Author Topic: Sudden realization of dukkha  (Read 1382 times)


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Sudden realization of dukkha
« on: February 08, 2019, 09:03:17 PM »
Hi friends on the path,

I wanted to share this and ask about it. I only began speaking about it recently. I posted about it on Facebook and it got a lot of reaction, mostly positive and supportive.

There is some talk about sudden enlightenment, but what about sudden dukkha? This was my experience 10 years ago, it has taken me this long to find any kind of stability in life from that moment. It was the beginning for me, it was as if I was living unconsciously my whole life, very self-centered, I was a bully, causing suffering for myself and others, not being aware what I was doing at all.

But in an instant I suddenly became aware of it, I was 19, and at that time beginning to question myself, reality and what I believed in. Something shifted in a flash, it rose up in me and my life changed dramatically in that moment. I not only became aware of my own suffering, but also the suffering in my environment. I had this experience one night I was lying down to go to sleep, and I remember distinctly the next day going to town, it was very scary, I felt very isolated and vulnerable and lonely, I could see everyone's suffering, and I felt like I was the only one who could see it, and I've seen it ever since. Of course, I don't want to dwell too much on the past, but I really felt like sharing this today, I'm not completely sure why.

For years after this realization I was suffering but didn't know what to do about it, there was a lot of despair, anguish, depression, anxiety, confusion. But it all lead me to the path and where I am today, it's been a really profound journey, I've put a lot of effort in to my practice over the past year or so, but up until now this awareness of suffering has been over-whelming. So much so that I blocked myself off from the world for a long time, I went up to the mountains to shelter myself from it, I couldn't handle it. Now I am coming back, and it is a tough transition, but I feel I need to be in the world and share my energy, embracing, accepting and liberating myself from this suffering not by isolating myself from society but by being an active participant in it.

Thank you and peace.
"If you haven't cried deeply a number of times, your meditation hasn't begun." - Ajahn Chah


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Re: Sudden realization of dukkha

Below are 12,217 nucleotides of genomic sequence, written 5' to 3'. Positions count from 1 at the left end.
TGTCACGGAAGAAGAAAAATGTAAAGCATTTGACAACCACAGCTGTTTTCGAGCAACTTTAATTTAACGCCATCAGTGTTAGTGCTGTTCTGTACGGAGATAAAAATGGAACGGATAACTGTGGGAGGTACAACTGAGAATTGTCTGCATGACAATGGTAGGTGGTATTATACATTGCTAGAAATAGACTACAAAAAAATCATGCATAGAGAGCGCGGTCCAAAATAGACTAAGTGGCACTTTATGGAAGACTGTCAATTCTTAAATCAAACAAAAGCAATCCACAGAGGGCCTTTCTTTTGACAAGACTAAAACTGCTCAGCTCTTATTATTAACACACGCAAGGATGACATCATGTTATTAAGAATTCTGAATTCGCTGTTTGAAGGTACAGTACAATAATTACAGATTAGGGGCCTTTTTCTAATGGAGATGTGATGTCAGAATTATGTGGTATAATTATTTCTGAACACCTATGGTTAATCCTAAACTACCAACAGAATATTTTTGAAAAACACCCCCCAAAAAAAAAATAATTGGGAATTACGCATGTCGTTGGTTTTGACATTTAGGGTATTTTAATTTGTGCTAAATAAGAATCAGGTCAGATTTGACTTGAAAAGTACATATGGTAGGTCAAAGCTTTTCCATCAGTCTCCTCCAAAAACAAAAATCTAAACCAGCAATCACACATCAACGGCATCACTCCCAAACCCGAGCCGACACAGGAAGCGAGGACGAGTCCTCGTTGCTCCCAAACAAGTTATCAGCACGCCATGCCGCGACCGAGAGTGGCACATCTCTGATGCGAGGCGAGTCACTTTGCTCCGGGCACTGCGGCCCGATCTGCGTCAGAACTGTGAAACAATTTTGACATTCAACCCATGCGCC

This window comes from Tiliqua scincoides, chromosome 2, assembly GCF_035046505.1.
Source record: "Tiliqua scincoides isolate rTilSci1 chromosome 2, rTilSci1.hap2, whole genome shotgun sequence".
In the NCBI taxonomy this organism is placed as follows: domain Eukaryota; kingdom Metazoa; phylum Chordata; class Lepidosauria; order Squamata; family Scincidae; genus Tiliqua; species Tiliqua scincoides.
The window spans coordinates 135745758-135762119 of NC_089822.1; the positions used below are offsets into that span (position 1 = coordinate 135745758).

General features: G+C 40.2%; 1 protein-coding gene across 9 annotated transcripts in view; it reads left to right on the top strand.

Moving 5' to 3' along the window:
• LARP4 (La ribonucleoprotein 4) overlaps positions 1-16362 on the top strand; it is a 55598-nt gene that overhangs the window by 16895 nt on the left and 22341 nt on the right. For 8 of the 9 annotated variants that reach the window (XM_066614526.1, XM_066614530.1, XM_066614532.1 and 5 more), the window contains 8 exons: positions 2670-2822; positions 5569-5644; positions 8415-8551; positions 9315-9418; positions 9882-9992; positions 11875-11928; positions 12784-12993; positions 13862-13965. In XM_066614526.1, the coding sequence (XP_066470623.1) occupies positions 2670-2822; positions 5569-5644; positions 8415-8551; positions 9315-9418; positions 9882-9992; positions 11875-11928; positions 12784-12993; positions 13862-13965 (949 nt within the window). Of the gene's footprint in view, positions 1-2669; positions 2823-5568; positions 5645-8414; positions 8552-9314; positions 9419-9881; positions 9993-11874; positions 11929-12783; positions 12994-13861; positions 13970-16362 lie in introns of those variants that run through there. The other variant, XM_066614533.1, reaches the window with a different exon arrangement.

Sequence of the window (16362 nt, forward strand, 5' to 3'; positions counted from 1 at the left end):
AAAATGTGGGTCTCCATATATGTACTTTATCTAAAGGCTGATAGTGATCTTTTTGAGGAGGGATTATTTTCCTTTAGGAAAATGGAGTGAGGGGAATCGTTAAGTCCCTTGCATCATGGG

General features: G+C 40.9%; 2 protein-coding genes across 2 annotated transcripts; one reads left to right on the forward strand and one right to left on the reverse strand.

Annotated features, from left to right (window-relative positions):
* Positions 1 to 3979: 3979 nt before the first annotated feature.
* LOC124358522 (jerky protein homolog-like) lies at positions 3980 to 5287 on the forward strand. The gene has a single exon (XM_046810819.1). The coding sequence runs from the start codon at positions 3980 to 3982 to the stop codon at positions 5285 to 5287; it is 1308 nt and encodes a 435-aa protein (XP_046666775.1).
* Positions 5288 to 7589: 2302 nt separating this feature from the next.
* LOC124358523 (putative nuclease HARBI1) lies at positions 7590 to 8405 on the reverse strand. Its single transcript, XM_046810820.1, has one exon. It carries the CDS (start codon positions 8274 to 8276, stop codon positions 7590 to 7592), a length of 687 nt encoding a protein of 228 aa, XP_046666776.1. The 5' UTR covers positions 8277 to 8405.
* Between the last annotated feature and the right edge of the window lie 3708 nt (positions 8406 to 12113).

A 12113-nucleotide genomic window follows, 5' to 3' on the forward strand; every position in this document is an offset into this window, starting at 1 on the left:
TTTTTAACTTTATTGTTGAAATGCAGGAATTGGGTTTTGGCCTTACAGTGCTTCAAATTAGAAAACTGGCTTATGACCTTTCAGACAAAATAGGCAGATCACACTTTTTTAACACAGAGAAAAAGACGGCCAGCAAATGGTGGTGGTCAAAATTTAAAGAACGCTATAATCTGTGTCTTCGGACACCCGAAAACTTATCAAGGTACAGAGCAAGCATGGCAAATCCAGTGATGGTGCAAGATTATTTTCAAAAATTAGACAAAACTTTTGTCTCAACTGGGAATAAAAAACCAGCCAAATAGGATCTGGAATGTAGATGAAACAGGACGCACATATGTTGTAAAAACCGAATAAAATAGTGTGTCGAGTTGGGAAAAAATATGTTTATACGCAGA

« Reply #1 on: February 11, 2019, 11:47:11 AM »

From my experience, pain was the best gift I received.
Experiencing only love and joys (which we know are dukkha rather quickly) do not lead you fast to great changes than intense sufferings.
In fact, I can remember that I've been researching for this path since being 6 or 7 yo and had to wait for a long time and multiple (failed because incomplete) attempts to find the Path.
But every wrong step lead me here and had to be lived to embrace Buddha's teachings.

Dukkha is the lever through which we can ascend.


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Re: Sudden realization of dukkha
« Reply #2 on: April 10, 2019, 05:30:08 PM »
Think the Zen guys are the ones most often talking about sudden enlightenment. That being said all the different schools of buddhism have different systems of explaining the different experiental levels on the path. F.eks Stream entry (therevada), kensho (Zen), sem-ngo tropa (Vajranayana). Though I don't know if this would correspond to your experience, but you could do some googlin'? Probably the best would be to see if you find a qualified teacher with enough experience him/herself that can help you out.


  • stillpointdancer
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Re: Sudden realization of dukkha
« Reply #3 on: April 11, 2019, 11:14:51 AM »
When you meditate, nothing much happens most of the time. You get the health benefits, but nothing to write home about. However, occasionally something does happen, like a dam bursting and then you spend the next few months trying to come to terms with what happened. There are various terms for this, but you could say they are flashes of insight. Often they are difficult to communicate, as garyatblackhouse recalls, and this means you have no outlet to resolve any issues arising from what happened.

Zen people call this 'sudden', not because it comes easy, because it can often come only after years of nothing happening, but because it comes like a flash, and then goes as quickly. These insights build up over time but can't be forced. They have to come when they are ready rather than when you wish for them. Of course the biggest sudden insight is enlightenment but for many Buddhists the one where you know you are never going to give up Buddhism, stream entry, is the most important.
“You do not need to leave your room. Remain sitting at your table and listen. Do not even listen, simply wait, be quiet, still and solitary. The world will freely offer itself to you to be unmasked, it has no choice, it will roll in ecstasy at your feet.” Franz Kafka


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